The Scrooges in Our Hearts

Vincent ChangDecember 4, 2023Finding MeaningMedia
The Scrooges in Our Hearts

Artwork by John Leech, 1843, engravings for A Christmas Carol

The story of A Christmas Carol by Charles Dickens begins on a frosty Christmas Eve.

We are quickly introduced to Ebenezer Scrooge, an old miser who has a disdain for the festivity, which he dismisses as “humbug!” and regards as a squandering of his hard-earned wealth. Scrooge's sour disposition and generally unpleasant demeanor hardly endears him to anyone. For this reason, the spirits of Christmas decide to pay him a visit, with the hope of prompting some kind of introspection.

That night, Scrooge encounters three spectral visitors representing Christmas Past, Present, and Future. The Ghost of Christmas Past is a meek and radiant figure with a wise disposition. Through its guidance the elderly Scrooge comes face-to-face with his younger, more hopeful self. Scrooge experiences the painful moments of his youth, including an especially painful break-up with his lover Belle, all due to his growing greed and fear of love. The night goes on, and soon another ghostly visitor arrives. The Ghost of Christmas Present is a jolly giant full of life and heartiness, dressed in a magnificent emerald robe and accompanied by a feast of Christmas delicacies. He leads Scrooge into the lives of the people around him — familiar people whom he has shunned due to his own miserliness. Scrooge sees his employee, Bob Cratchit, and realizes how Cratchit’s family struggles to scrape together enough money for a warm hearth fire. He witnesses Cratchit’s frail son Tiny Tim, who suffers from an unknown illness and might not survive the winter. Although this suffering was always around him, Scrooge was blind to it until the Ghost of the Christmas Present opened his eyes. As the morning comes, Scrooge's final visitor manifests in his room. Faceless and covered in a misty cloak, the Ghost of Christmas Yet to Come is silent and lifeless. It uses a long, bony finger to point Scrooge toward tragic events of the future, where the Cratchits mourn the death of Tiny Tim, and where Scrooge himself is finally buried in a little churchyard, his gravestone unvisited and weathering away.

Throughout the night, Scrooge undergoes a remarkable transformation, becoming a more welcoming and cheerful individual by dawn — someone who no longer avoids the affection of those around him, but cherishes it.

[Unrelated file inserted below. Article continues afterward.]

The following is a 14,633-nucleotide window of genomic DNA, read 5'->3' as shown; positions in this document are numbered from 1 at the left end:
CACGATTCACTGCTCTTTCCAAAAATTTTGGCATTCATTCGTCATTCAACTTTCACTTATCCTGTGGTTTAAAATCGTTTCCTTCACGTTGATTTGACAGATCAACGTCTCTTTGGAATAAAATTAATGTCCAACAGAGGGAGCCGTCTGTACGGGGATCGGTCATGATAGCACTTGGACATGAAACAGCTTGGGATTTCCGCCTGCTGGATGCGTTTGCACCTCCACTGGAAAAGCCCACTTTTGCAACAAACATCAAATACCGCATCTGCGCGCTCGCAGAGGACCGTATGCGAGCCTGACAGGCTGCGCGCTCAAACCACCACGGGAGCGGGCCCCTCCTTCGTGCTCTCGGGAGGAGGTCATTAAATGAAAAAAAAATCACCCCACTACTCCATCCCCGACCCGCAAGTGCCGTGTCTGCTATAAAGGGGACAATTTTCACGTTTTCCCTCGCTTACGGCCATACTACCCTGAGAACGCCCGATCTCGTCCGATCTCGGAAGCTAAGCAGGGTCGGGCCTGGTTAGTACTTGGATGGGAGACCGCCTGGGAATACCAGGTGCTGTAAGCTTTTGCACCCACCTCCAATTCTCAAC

However, what struck me the most was this: the spirits of Christmas do not visit Scrooge solely to make him a nicer person or to appease those bothered by his behavior. They probe deeper, peeling away his façade to reveal the true person concealed beneath his tough exterior, and helping the miserable man come to terms with all the fear, anger, and regret he has accumulated.

These spirits discern a lonely soul, haunted by a troubling past. Scrooge is incapable of savoring the present Christmas, not only because he has only valued the accumulation of his own wealth, but because he has become so desensitized toward suffering that he himself can no longer feel anything at all.

We often find ourselves quick to judge disagreeable individuals, criticizing them and placing ourselves on a pedestal as virtuous and superior beings. We often assume that people would willingly choose malice over kindness if given the chance.

The reality is, however, that sometimes people are powerless to help themselves. They construct intricate defenses to shield their inner fears and sorrows from prying eyes. Consequently, they struggle to reach out to others, just as others hesitate to lend a hand to them. Scrooge might not be the most approachable, but the moment we decide to turn him away, do we also become indifferent?

Such a fantastic holiday read would get five stars immediately, if not for a very small issue — the structure. Dickens particularly enjoys long sentences, and sometimes attempts to delay his full-stops as much as he can. Readers might find A Christmas Carol slightly more difficult to follow than more contemporary pieces. Sometimes a dictionary is necessary, and half a star is deducted for the complex and nuanced language within this novella. This feature, combined with a handful of rather obscure references to life in Victorian England, could make for an equally challenging and unique reading experience.